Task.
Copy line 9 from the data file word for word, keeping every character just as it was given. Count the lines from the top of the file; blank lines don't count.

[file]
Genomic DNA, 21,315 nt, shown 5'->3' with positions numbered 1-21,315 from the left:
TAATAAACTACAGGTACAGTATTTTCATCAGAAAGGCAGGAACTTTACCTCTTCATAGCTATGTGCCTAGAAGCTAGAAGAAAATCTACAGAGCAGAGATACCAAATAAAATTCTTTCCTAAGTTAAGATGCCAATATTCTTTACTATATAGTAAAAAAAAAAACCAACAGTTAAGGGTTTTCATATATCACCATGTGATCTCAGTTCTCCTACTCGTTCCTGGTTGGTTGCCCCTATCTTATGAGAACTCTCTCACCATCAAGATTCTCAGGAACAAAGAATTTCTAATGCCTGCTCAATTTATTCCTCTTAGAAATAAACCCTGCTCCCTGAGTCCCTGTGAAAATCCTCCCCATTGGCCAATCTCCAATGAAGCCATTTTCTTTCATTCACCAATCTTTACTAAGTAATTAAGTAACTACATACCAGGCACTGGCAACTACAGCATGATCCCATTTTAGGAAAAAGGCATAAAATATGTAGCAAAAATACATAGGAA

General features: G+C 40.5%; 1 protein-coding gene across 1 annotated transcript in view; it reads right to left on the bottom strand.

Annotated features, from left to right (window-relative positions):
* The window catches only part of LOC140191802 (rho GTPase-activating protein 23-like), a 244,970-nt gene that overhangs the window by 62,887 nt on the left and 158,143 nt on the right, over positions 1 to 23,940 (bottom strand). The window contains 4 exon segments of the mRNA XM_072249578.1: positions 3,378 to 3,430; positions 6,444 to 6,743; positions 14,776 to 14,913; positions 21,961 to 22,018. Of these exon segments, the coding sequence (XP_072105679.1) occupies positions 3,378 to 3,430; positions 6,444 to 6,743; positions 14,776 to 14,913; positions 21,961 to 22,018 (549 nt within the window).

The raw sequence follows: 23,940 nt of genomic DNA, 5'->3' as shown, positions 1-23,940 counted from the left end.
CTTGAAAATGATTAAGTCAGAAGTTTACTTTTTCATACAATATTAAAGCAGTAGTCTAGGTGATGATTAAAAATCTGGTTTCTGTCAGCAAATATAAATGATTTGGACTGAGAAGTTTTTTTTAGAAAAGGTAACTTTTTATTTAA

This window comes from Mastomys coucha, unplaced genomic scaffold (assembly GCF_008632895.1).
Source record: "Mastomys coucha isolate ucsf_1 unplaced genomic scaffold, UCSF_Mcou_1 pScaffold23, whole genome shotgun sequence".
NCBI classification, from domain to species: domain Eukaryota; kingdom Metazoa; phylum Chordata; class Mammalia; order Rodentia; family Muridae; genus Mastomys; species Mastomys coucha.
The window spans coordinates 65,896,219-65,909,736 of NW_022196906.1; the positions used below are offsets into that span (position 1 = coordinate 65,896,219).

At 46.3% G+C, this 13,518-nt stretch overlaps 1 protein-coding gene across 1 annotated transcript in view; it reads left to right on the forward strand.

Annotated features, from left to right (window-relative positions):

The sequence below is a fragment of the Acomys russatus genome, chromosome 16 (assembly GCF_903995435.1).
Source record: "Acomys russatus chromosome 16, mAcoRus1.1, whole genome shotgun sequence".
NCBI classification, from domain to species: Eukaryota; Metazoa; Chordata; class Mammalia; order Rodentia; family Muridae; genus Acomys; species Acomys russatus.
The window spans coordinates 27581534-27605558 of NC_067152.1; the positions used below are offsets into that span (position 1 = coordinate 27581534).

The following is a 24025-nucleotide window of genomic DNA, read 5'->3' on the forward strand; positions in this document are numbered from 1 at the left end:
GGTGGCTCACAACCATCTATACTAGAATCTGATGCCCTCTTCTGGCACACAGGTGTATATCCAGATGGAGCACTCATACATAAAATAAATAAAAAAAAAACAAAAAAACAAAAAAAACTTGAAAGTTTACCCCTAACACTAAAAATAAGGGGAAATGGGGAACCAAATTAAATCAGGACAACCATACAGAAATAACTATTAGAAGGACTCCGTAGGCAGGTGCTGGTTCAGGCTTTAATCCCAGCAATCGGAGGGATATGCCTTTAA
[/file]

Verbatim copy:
Source record: "Mastomys coucha isolate ucsf_1 unplaced genomic scaffold, UCSF_Mcou_1 pScaffold23, whole genome shotgun sequence".